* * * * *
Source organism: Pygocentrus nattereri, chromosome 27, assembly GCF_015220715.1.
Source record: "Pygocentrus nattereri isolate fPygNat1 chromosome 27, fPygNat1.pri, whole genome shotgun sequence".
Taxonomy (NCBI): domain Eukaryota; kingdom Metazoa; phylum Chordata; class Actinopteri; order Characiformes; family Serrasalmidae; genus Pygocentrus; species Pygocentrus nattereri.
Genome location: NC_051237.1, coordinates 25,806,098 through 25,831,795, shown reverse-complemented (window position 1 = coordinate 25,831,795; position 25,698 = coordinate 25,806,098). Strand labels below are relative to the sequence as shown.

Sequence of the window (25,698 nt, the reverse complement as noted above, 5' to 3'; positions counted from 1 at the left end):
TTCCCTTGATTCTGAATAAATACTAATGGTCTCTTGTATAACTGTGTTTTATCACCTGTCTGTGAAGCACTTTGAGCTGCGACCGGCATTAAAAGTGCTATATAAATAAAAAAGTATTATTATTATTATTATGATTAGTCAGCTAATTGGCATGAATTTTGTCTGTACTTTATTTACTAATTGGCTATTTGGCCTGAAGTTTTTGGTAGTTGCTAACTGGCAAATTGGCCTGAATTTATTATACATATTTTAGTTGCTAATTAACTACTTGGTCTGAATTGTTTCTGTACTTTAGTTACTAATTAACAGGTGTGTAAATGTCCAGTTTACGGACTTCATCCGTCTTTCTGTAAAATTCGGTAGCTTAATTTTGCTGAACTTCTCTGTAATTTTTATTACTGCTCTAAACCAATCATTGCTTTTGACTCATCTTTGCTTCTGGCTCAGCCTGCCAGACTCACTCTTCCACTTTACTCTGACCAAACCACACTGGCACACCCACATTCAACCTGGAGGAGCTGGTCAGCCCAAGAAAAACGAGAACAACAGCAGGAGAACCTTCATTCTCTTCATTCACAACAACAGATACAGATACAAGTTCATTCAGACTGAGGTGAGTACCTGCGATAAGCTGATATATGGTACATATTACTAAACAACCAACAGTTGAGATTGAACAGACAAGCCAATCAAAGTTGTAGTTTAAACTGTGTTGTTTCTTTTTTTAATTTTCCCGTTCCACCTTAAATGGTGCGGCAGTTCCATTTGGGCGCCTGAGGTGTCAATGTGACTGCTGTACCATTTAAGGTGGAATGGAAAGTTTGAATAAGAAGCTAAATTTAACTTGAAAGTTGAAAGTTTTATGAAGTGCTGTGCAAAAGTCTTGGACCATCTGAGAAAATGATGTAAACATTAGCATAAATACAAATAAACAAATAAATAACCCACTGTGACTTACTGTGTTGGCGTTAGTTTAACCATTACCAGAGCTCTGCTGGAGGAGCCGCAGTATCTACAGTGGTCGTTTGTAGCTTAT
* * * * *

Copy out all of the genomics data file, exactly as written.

Source organism: Pygocentrus nattereri, chromosome 27, assembly GCF_015220715.1.
Source record: "Pygocentrus nattereri isolate fPygNat1 chromosome 27, fPygNat1.pri, whole genome shotgun sequence".
Taxonomy (NCBI): domain Eukaryota; kingdom Metazoa; phylum Chordata; class Actinopteri; order Characiformes; family Serrasalmidae; genus Pygocentrus; species Pygocentrus nattereri.
Genome location: NC_051237.1, coordinates 25,806,098 through 25,831,795, shown reverse-complemented (window position 1 = coordinate 25,831,795; position 25,698 = coordinate 25,806,098). Strand labels below are relative to the sequence as shown.

Sequence of the window (25,698 nt, the reverse complement as noted above, 5' to 3'; positions counted from 1 at the left end):
TTCCCTTGATTCTGAATAAATACTAATGGTCTCTTGTATAACTGTGTTTTATCACCTGTCTGTGAAGCACTTTGAGCTGCGACCGGCATTAAAAGTGCTATATAAATAAAAAAGTATTATTATTATTATTATGATTAGTCAGCTAATTGGCATGAATTTTGTCTGTACTTTATTTACTAATTGGCTATTTGGCCTGAAGTTTTTGGTAGTTGCTAACTGGCAAATTGGCCTGAATTTATTATACATATTTTAGTTGCTAATTAACTACTTGGTCTGAATTGTTTCTGTACTTTAGTTACTAATTAACAGGTGTGTAAATGTCCAGTTTACGGACTTCATCCGTCTTTCTGTAAAATTCGGTAGCTTAATTTTGCTGAACTTCTCTGTAATTTTTATTACTGCTCTAAACCAATCATTGCTTTTGACTCATCTTTGCTTCTGGCTCAGCCTGCCAGACTCACTCTTCCACTTTACTCTGACCAAACCACACTGGCACACCCACATTCAACCTGGAGGAGCTGGTCAGCCCAAGAAAAACGAGAACAACAGCAGGAGAACCTTCATTCTCTTCATTCACAACAACAGATACAGATACAAGTTCATTCAGACTGAGGTGAGTACCTGCGATAAGCTGATATATGGTACATATTACTAAACAACCAACAGTTGAGATTGAACAGACAAGCCAATCAAAGTTGTAGTTTAAACTGTGTTGTTTCTTTTTTTAATTTTCCCGTTCCACCTTAAATGGTGCGGCAGTTCCATTTGGGCGCCTGAGGTGTCAATGTGACTGCTGTACCATTTAAGGTGGAATGGAAAGTTTGAATAAGAAGCTAAATTTAACTTGAAAGTTGAAAGTTTTATGAAGTGCTGTGCAAAAGTCTTGGACCATCTGAGAAAATGATGTAAACATTAGCATAAATACAAATAAACAAATAAATAACCCACTGTGACTTACTGTGTTGGCGTTAGTTTAACCATTACCAGAGCTCTGCTGGAGGAGCCGCAGTATCTACAGTGGTCGTTTGTAGCTTAT